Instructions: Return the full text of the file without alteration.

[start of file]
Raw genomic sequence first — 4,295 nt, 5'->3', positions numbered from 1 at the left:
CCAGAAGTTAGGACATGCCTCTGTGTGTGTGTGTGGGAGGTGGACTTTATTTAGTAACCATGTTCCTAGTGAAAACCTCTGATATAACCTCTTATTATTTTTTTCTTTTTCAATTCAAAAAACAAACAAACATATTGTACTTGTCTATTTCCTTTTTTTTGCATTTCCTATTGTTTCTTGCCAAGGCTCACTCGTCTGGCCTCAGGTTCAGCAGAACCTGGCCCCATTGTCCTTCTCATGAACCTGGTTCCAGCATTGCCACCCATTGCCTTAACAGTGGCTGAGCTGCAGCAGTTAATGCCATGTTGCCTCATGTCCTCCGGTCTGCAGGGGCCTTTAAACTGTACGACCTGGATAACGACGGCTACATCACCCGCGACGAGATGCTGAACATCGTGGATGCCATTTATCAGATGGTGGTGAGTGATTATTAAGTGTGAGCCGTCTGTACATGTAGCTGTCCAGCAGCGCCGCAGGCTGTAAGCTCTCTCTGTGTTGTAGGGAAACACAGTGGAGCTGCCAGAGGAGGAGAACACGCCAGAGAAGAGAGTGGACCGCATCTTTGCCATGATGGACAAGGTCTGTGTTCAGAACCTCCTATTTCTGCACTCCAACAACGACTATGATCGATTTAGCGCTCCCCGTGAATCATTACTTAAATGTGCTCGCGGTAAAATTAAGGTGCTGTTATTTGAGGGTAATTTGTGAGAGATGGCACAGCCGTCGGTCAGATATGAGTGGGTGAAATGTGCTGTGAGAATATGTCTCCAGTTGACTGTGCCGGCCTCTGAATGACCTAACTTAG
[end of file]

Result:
Raw genomic sequence first — 4,295 nt, 5'->3', positions numbered from 1 at the left:
CCAGAAGTTAGGACATGCCTCTGTGTGTGTGTGTGGGAGGTGGACTTTATTTAGTAACCATGTTCCTAGTGAAAACCTCTGATATAACCTCTTATTATTTTTTTCTTTTTCAATTCAAAAAACAAACAAACATATTGTACTTGTCTATTTCCTTTTTTTTGCATTTCCTATTGTTTCTTGCCAAGGCTCACTCGTCTGGCCTCAGGTTCAGCAGAACCTGGCCCCATTGTCCTTCTCATGAACCTGGTTCCAGCATTGCCACCCATTGCCTTAACAGTGGCTGAGCTGCAGCAGTTAATGCCATGTTGCCTCATGTCCTCCGGTCTGCAGGGGCCTTTAAACTGTACGACCTGGATAACGACGGCTACATCACCCGCGACGAGATGCTGAACATCGTGGATGCCATTTATCAGATGGTGGTGAGTGATTATTAAGTGTGAGCCGTCTGTACATGTAGCTGTCCAGCAGCGCCGCAGGCTGTAAGCTCTCTCTGTGTTGTAGGGAAACACAGTGGAGCTGCCAGAGGAGGAGAACACGCCAGAGAAGAGAGTGGACCGCATCTTTGCCATGATGGACAAGGTCTGTGTTCAGAACCTCCTATTTCTGCACTCCAACAACGACTATGATCGATTTAGCGCTCCCCGTGAATCATTACTTAAATGTGCTCGCGGTAAAATTAAGGTGCTGTTATTTGAGGGTAATTTGTGAGAGATGGCACAGCCGTCGGTCAGATATGAGTGGGTGAAATGTGCTGTGAGAATATGTCTCCAGTTGACTGTGCCGGCCTCTGAATGACCTAACTTAG